They call it the Hot-Spot library: a ramshackle building of plywood and sheet metal set on a crime-ridden street corner in Cape Town, South Africa.
With its threadbare couches and mismatched carpets, the place looks somewhat dilapidated.
On winter days, rain leaks through holes in the corrugated zinc roof and drips down onto the tables and bookshelves. Built around a pair of aging shipping containers, it may not look like your conventional library.
But for the residents of Scottsville, a neighborhood torn apart by drug abuse and gang violence, it offers a safe space to escape the harsh realities of daily life and to explore different worlds in the pages of thousands of donated second-hand books.
A new study estimates that life expectancy in the U.S. decreased by nearly two years between 2018 and 2020, largely due to the COVID-19 pandemic.
And the declines were most pronounced among minority groups, including Black and Hispanic people. In 2018, average life expectancy in the U.S. was about 79 years (78.7). It declined to about 77 years (76.9) by the end of 2020, according to a new study published in the British Medical Journal.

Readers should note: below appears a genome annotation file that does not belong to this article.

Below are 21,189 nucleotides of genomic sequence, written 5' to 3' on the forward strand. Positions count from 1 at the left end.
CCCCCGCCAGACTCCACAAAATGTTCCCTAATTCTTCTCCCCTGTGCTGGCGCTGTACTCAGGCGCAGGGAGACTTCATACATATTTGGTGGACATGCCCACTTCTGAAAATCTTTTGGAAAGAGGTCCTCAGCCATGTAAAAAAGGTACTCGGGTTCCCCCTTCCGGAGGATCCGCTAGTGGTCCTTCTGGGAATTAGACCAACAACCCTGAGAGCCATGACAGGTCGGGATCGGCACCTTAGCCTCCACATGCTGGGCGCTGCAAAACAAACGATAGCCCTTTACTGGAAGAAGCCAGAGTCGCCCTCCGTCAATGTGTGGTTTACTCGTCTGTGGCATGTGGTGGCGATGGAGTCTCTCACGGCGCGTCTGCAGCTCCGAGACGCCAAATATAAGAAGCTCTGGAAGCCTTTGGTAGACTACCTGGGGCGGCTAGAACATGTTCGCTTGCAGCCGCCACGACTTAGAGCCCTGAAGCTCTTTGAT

“We have not seen a decrease like this since World War II. It’s a horrific decrease in life expectancy,” said Steven Woolf of the Virginia Commonwealth University School of Medicine and an author of the study released on Wednesday.
(The study is based on data from the National Center for Health Statistics and includes simulated estimates for 2020.)
It’s something that many of us reckon with: the sense that we’re not quite as sharp as we once were.
I recently turned 42. Having lost my grandfather to Alzheimer’s, and with my mom suffering from a similar neurodegenerative disease, I’m very aware of what pathologies might lurk beneath my cranium.
In the absence of a cure for Alzheimer’s and other forms of dementia, the most important interventions for upholding brain function are preventive — those that help maintain our most marvelous, mysterious organ.
Based on the science, I take fish oil and broil salmon. I exercise. I try to challenge my cortex to the unfamiliar. As I wrote my recent book, A History of the Human Brain, which recounts the evolutionary tale of how our brain got here, I began to realize that so many of the same influences that shaped our brain evolution in the first place reflect the very measures we use to preserve our cognitive function today.